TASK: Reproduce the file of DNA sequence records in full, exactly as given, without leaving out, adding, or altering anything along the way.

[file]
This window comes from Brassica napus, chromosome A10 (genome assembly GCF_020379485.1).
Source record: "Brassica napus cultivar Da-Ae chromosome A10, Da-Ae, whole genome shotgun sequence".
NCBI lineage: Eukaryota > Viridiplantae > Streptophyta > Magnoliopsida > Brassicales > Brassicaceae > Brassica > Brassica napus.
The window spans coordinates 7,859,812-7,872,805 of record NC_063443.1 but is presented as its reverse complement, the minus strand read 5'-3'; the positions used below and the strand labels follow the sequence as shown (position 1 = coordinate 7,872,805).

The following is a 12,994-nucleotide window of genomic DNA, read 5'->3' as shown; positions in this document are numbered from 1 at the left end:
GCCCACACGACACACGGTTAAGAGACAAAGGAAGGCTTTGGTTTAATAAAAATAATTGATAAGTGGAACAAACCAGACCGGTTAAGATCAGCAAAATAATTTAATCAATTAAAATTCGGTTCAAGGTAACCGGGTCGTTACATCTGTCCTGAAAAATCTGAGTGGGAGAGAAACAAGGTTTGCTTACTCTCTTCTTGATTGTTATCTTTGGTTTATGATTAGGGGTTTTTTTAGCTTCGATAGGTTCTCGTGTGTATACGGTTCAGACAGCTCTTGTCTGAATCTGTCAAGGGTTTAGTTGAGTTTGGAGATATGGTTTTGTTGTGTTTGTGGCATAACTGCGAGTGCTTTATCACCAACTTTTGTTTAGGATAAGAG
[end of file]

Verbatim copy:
This window comes from Brassica napus, chromosome A10 (genome assembly GCF_020379485.1).
Source record: "Brassica napus cultivar Da-Ae chromosome A10, Da-Ae, whole genome shotgun sequence".
NCBI lineage: Eukaryota > Viridiplantae > Streptophyta > Magnoliopsida > Brassicales > Brassicaceae > Brassica > Brassica napus.
The window spans coordinates 7,859,812-7,872,805 of record NC_063443.1 but is presented as its reverse complement, the minus strand read 5'-3'; the positions used below and the strand labels follow the sequence as shown (position 1 = coordinate 7,872,805).

The following is a 12,994-nucleotide window of genomic DNA, read 5'->3' as shown; positions in this document are numbered from 1 at the left end:
GCCCACACGACACACGGTTAAGAGACAAAGGAAGGCTTTGGTTTAATAAAAATAATTGATAAGTGGAACAAACCAGACCGGTTAAGATCAGCAAAATAATTTAATCAATTAAAATTCGGTTCAAGGTAACCGGGTCGTTACATCTGTCCTGAAAAATCTGAGTGGGAGAGAAACAAGGTTTGCTTACTCTCTTCTTGATTGTTATCTTTGGTTTATGATTAGGGGTTTTTTTAGCTTCGATAGGTTCTCGTGTGTATACGGTTCAGACAGCTCTTGTCTGAATCTGTCAAGGGTTTAGTTGAGTTTGGAGATATGGTTTTGTTGTGTTTGTGGCATAACTGCGAGTGCTTTATCACCAACTTTTGTTTAGGATAAGAG